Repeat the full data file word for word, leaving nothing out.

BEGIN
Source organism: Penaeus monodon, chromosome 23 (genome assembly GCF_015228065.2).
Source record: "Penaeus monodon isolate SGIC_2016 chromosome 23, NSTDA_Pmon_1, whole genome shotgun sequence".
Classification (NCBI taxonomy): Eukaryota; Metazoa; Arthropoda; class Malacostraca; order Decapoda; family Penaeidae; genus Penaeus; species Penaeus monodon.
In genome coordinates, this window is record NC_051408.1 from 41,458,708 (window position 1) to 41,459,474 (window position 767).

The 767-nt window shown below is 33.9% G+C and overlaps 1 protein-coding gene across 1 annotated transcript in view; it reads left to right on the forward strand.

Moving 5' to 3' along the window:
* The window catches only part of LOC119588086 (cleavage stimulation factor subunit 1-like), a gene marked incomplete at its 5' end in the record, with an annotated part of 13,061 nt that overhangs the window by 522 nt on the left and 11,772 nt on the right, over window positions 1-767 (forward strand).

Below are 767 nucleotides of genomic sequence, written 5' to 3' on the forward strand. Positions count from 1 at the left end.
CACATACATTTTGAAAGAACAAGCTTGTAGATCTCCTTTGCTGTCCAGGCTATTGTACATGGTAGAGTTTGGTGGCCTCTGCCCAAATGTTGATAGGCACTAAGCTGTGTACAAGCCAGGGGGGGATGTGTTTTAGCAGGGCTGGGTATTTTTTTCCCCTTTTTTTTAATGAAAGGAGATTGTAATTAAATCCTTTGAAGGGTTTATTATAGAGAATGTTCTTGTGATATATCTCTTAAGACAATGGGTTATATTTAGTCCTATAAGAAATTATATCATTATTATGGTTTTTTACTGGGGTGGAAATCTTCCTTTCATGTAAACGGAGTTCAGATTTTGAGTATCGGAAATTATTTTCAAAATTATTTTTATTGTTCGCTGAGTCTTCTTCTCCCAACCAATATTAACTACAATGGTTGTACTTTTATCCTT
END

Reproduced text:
Source organism: Penaeus monodon, chromosome 23 (genome assembly GCF_015228065.2).
Source record: "Penaeus monodon isolate SGIC_2016 chromosome 23, NSTDA_Pmon_1, whole genome shotgun sequence".
Classification (NCBI taxonomy): Eukaryota; Metazoa; Arthropoda; class Malacostraca; order Decapoda; family Penaeidae; genus Penaeus; species Penaeus monodon.
In genome coordinates, this window is record NC_051408.1 from 41,458,708 (window position 1) to 41,459,474 (window position 767).

The 767-nt window shown below is 33.9% G+C and overlaps 1 protein-coding gene across 1 annotated transcript in view; it reads left to right on the forward strand.

Moving 5' to 3' along the window:
* The window catches only part of LOC119588086 (cleavage stimulation factor subunit 1-like), a gene marked incomplete at its 5' end in the record, with an annotated part of 13,061 nt that overhangs the window by 522 nt on the left and 11,772 nt on the right, over window positions 1-767 (forward strand).

Below are 767 nucleotides of genomic sequence, written 5' to 3' on the forward strand. Positions count from 1 at the left end.
CACATACATTTTGAAAGAACAAGCTTGTAGATCTCCTTTGCTGTCCAGGCTATTGTACATGGTAGAGTTTGGTGGCCTCTGCCCAAATGTTGATAGGCACTAAGCTGTGTACAAGCCAGGGGGGGATGTGTTTTAGCAGGGCTGGGTATTTTTTTCCCCTTTTTTTTAATGAAAGGAGATTGTAATTAAATCCTTTGAAGGGTTTATTATAGAGAATGTTCTTGTGATATATCTCTTAAGACAATGGGTTATATTTAGTCCTATAAGAAATTATATCATTATTATGGTTTTTTACTGGGGTGGAAATCTTCCTTTCATGTAAACGGAGTTCAGATTTTGAGTATCGGAAATTATTTTCAAAATTATTTTTATTGTTCGCTGAGTCTTCTTCTCCCAACCAATATTAACTACAATGGTTGTACTTTTATCCTT